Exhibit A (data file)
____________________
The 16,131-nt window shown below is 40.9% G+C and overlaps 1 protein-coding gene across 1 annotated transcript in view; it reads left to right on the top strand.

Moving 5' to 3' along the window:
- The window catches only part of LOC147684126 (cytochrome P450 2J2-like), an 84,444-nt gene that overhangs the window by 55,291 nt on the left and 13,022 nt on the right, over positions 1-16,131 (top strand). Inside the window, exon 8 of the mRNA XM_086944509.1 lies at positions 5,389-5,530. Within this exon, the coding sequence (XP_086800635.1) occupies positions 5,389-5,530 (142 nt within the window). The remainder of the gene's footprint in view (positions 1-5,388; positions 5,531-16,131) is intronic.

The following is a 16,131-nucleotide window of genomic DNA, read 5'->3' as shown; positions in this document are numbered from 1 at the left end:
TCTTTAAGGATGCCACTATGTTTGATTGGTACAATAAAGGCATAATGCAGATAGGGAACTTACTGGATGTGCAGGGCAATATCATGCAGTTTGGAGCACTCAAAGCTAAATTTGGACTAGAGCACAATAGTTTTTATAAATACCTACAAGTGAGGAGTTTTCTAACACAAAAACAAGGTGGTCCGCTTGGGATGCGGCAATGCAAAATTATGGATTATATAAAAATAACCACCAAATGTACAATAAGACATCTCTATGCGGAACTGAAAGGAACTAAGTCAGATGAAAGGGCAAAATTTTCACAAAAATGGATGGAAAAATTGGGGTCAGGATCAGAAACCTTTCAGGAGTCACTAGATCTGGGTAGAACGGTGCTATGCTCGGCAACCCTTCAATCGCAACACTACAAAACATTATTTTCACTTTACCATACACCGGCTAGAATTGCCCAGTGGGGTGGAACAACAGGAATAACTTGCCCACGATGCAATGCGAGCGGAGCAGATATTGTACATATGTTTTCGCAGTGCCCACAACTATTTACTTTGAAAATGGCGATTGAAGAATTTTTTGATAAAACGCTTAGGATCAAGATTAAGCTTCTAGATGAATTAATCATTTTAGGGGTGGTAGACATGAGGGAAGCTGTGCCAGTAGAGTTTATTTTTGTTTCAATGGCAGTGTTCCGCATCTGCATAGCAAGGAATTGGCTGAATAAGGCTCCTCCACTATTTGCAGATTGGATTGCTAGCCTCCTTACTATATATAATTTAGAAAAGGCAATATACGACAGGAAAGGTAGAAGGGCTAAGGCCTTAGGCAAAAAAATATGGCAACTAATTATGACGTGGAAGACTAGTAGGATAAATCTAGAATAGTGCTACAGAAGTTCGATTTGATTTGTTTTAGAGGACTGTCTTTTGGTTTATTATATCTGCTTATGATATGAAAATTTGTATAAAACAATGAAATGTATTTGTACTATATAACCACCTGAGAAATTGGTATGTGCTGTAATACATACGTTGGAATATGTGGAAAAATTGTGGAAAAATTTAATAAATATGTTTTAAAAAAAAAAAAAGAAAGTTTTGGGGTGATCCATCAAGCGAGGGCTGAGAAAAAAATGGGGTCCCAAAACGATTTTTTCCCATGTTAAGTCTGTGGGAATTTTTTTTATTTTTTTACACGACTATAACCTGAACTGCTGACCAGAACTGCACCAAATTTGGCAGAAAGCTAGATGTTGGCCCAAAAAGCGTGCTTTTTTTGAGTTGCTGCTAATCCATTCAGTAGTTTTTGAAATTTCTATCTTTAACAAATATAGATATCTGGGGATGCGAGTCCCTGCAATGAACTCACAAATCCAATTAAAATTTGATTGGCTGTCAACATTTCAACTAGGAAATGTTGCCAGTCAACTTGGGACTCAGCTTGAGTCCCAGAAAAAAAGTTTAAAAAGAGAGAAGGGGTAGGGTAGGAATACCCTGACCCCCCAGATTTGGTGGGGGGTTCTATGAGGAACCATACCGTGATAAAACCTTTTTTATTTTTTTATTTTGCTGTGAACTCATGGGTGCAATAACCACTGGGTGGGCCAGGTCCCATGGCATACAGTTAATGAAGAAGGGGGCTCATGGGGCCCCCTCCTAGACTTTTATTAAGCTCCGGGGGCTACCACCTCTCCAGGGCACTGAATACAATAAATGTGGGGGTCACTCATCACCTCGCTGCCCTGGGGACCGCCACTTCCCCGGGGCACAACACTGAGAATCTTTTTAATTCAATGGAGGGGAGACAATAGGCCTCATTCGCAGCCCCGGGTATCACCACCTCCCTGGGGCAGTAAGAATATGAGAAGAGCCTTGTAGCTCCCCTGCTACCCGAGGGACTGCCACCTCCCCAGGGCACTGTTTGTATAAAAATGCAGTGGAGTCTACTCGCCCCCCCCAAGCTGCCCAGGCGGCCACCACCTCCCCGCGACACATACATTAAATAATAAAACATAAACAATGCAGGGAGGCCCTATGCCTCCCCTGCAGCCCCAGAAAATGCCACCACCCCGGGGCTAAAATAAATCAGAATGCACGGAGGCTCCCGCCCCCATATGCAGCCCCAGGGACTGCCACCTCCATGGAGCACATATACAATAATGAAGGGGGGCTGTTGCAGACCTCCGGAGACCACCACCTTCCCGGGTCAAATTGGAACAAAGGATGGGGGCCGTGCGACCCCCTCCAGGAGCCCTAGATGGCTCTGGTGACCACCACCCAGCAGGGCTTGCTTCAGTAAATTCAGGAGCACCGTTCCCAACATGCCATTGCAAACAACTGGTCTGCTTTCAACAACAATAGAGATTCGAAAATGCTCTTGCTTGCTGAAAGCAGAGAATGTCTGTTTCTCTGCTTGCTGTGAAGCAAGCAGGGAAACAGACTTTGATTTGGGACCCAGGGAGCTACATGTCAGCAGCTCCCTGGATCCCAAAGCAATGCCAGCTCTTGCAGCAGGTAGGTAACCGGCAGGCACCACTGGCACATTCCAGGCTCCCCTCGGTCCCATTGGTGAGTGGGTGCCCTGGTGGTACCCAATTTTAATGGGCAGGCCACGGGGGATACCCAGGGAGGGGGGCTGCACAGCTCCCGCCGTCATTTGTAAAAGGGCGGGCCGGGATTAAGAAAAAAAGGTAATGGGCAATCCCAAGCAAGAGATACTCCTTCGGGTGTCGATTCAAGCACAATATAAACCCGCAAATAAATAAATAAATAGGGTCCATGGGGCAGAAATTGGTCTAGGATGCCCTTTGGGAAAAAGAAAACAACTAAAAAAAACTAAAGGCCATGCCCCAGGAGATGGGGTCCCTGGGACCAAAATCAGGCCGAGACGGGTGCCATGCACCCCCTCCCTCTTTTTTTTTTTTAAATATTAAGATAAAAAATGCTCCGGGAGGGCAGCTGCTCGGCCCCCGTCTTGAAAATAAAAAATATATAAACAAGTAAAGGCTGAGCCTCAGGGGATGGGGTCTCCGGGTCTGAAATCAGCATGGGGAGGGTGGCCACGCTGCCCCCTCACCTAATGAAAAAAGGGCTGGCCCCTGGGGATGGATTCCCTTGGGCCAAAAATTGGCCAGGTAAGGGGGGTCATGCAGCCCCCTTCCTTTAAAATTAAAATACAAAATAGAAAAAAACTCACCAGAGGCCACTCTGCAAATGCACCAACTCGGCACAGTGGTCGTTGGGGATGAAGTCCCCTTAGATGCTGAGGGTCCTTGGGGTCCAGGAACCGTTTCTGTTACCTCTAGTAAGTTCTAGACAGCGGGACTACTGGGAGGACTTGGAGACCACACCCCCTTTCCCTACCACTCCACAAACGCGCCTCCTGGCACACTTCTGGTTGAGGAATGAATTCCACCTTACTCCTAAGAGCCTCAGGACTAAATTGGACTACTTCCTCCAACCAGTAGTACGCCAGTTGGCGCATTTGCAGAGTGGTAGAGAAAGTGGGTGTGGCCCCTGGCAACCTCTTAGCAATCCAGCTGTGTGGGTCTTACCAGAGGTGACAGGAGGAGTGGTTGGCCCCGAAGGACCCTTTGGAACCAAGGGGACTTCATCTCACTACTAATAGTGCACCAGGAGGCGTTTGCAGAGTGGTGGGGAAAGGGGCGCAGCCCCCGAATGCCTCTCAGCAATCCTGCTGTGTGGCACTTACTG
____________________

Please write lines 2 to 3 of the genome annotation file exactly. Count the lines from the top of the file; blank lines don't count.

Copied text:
Moving 5' to 3' along the window:
- The window catches only part of LOC147684126 (cytochrome P450 2J2-like), an 84,444-nt gene that overhangs the window by 55,291 nt on the left and 13,022 nt on the right, over positions 1-16,131 (top strand). Inside the window, exon 8 of the mRNA XM_086944509.1 lies at positions 5,389-5,530. Within this exon, the coding sequence (XP_086800635.1) occupies positions 5,389-5,530 (142 nt within the window). The remainder of the gene's footprint in view (positions 1-5,388; positions 5,531-16,131) is intronic.